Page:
Patients may discontinue medications for several reasons. Table 4 summarizes potential savings from reduced wastage for discontinuation reasons. Patient death was reported as the most common discontinuation reason of those identified, contributing approximately 21.9% of potential wastage, followed by physician decision (10.1%), therapy ineffective (9.7%), switched medication (9.0%), and side effects (7.2%). A large number of discontinuations were recorded as “unknown reason,” preventing further analysis. The average potential direct savings that could result from avoiding medication wastage was found to be $934.20 per patient who discontinued use.

Side Effects and Adverse Events

Patients who usually receive oral chemotherapeutic agents such as sorafenib, sunitinib, or erlotinib typically have late-stage cancers. Because these agents are taken by patients themselves without any oversight from the physician, occurrences of serious side effects along with other possible reasons could lead into additional health care resource use, such as emergency room visits or even hospitalizations. Evidence shows that patients who are on oral chemotherapy and experience serious side effects are likely to have emergency room visits or hospitalization. A study conducted by Dana-Farber Cancer Institute showed that patients on oral chemotherapy were more likely to have hospitalizations for side effects related to oral chemotherapeutic agents and incur additional health care costs compared with those not being treated with these agents.18 This study determined the probability of incurring hospitalizations for patients who were closely monitored for their side effects and therefore were managed appropriately versus those who did not have any oversight from their providers regarding side effect management.

Table 1

Comparison of Adherence Rate (Mean MPR) Between CMP and Control Group 1

Table 1

To estimate the impact of the CMP program on the likelihood of hospital admission, the authors tested several linear mixed regression models using unmatched and matched patient samples. Reductions in hospitalization probabilities for all models are shown in Table 5, along with estimated savings from the lower incidence of admissions in the CMP population. Models 1 and 3 represent unmatched patient group comparisons, whereas models 2 and 4 show comparisons for matched patient groups. In all models, hospital admission reductions are found to be significant, from a low of 2.9% (for model 2) to a high of 5.3% for model 4. The overall reduction derived from the average of hospital reductions across all 4 models was found to be 3.6%.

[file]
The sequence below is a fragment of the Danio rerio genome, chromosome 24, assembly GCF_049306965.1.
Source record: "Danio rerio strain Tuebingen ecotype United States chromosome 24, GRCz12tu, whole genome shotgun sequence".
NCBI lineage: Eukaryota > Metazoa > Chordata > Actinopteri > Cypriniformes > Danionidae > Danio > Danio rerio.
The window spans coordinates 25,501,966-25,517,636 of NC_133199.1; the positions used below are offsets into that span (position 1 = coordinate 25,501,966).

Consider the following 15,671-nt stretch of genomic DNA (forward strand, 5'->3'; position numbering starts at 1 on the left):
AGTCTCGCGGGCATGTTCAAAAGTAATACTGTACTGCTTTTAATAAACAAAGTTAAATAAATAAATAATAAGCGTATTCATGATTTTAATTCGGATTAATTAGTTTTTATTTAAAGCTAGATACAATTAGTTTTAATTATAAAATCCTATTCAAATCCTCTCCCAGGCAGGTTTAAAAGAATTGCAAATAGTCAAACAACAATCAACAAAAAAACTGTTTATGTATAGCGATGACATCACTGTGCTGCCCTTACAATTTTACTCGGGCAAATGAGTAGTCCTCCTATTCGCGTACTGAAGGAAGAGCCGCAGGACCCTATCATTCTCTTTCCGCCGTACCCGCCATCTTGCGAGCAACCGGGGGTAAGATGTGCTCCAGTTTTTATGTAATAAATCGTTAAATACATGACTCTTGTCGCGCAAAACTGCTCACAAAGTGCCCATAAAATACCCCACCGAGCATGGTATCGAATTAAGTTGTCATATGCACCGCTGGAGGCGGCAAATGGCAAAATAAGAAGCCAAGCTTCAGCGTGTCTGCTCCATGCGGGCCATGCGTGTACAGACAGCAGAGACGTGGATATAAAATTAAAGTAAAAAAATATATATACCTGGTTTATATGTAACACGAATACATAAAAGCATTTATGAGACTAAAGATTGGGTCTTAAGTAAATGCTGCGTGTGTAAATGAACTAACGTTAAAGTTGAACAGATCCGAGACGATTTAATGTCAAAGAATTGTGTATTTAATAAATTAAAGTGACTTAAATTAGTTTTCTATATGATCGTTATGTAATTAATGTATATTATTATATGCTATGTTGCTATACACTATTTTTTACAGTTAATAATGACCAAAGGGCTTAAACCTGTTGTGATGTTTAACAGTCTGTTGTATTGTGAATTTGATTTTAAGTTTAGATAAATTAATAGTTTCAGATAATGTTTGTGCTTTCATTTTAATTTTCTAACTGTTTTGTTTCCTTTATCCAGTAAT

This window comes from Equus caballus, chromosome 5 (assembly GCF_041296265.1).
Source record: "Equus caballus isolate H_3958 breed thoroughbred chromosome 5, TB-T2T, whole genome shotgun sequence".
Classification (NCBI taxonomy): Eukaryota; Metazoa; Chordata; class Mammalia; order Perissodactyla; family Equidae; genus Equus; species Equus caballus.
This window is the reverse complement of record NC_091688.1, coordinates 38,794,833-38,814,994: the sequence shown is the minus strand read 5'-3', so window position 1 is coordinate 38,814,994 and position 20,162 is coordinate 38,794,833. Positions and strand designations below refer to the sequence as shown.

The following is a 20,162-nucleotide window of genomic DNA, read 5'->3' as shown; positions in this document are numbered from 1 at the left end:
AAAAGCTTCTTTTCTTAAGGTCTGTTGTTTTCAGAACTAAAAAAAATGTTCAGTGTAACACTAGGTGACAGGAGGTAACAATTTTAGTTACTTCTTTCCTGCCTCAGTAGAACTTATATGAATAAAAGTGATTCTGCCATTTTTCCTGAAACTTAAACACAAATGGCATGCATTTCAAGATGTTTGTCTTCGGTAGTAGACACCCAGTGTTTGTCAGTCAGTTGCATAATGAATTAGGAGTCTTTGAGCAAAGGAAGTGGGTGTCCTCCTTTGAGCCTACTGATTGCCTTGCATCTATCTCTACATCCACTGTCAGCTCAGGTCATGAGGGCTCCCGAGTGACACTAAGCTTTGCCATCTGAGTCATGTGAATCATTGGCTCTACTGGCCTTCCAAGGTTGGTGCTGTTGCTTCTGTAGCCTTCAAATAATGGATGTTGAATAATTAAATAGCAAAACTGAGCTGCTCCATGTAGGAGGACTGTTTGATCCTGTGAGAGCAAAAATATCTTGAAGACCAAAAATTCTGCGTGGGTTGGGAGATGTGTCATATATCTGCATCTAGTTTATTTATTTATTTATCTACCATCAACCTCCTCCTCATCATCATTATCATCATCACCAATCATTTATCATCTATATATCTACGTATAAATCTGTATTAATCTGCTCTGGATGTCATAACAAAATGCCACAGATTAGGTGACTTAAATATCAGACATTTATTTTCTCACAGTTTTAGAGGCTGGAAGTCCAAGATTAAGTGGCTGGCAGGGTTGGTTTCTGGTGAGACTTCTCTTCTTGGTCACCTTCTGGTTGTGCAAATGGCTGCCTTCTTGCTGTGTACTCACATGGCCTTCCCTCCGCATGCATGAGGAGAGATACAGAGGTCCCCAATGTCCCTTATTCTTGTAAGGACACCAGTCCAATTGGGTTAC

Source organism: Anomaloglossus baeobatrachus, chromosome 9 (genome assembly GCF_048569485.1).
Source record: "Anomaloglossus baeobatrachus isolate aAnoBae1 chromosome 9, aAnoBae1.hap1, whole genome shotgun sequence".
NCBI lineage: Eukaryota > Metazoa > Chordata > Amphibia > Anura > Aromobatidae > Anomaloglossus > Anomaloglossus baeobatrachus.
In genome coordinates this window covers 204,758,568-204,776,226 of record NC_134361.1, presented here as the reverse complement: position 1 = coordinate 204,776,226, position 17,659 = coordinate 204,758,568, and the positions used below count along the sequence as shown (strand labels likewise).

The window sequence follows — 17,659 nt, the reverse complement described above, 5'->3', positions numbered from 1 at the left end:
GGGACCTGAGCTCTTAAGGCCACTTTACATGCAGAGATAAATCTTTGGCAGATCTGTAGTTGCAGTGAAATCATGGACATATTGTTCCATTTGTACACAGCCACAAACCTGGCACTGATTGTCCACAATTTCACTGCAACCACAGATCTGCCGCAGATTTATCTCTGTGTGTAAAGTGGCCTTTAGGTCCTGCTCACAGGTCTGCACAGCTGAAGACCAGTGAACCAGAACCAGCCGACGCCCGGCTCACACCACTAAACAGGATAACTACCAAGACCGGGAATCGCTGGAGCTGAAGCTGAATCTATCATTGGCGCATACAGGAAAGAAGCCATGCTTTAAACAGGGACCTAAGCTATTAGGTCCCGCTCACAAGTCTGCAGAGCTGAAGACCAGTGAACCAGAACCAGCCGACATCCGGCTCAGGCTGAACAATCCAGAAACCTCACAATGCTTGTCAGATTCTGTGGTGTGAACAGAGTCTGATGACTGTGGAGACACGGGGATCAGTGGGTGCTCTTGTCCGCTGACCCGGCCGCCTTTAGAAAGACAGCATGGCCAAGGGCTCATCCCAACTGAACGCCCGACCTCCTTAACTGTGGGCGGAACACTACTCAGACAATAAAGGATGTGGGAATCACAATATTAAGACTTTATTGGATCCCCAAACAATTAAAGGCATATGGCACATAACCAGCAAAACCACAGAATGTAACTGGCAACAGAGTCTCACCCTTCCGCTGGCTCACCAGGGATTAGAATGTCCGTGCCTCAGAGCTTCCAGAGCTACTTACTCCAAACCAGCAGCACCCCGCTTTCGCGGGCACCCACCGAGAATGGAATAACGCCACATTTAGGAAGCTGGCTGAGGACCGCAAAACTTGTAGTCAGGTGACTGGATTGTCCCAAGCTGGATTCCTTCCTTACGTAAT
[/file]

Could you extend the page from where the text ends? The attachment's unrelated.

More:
Table 2

Comparison of Persistency Rates Between CMP and Control Group 1

Table 2
Table 3

Potential Savings From Split-Fill Medications Versus Full-Month Supplya

Table 3

Through linking hospital admissions to the drug type, the authors estimated costs associated with each type of admission and applied those average admission costs to derive potential cost savings across each model. Estimated savings ranged from $369.38 to $672.96 per patient, as shown in Table 5, and the overall estimated savings was found to be $452.21 per patient, which is the indirect savings from reduced hospitalizations.

Conclusions

When side effects from oral chemotherapy are not managed appropriately, patients are more likely to stop taking these drugs as prescribed or discontinue their therapy altogether, affecting their medication possession or their persistency level. Because patients in the CMP are closely monitored by trained clinicians, they are more likely to be titrated for dosage changes or therapy switches, and, with prescriber authorization, therapy may be suspended until side effects subside. MPR and persistency rates were compared between patients managed through the CMP and those in the control groups. MPR and persistency metric evaluation reveals 2 different stories. MPR measures the possession ratio, or the rate of patients filling prescriptions. However, it does not accurately measure how much drug is actually consumed. Persistency rates, however, could be a more relevant patient adherence measure, especially in cancer conditions, because it combines both patient survival and completion of treatment into a single metric.

Table 4

Wastage Savings From Discontinuationa

Table 4

No significant differences were seen between the CMP and control group 1 cohorts regarding their possession ratios (MPR), but adherence through persistency rates did indicate significantly higher persistency rates for the CMP group than control group 1.

The split-fill medication program reduces wastage in members who discontinue midcycle. Analysis showed that for the patients who discontinued therapy, approximately 34% could have experienced reduced wastage had they been on a split-fill medication plan resulting in direct savings of approximately $934.20 per patient who discontinued use. However, split-fill medication programs are not always available under employers’ health benefit plans.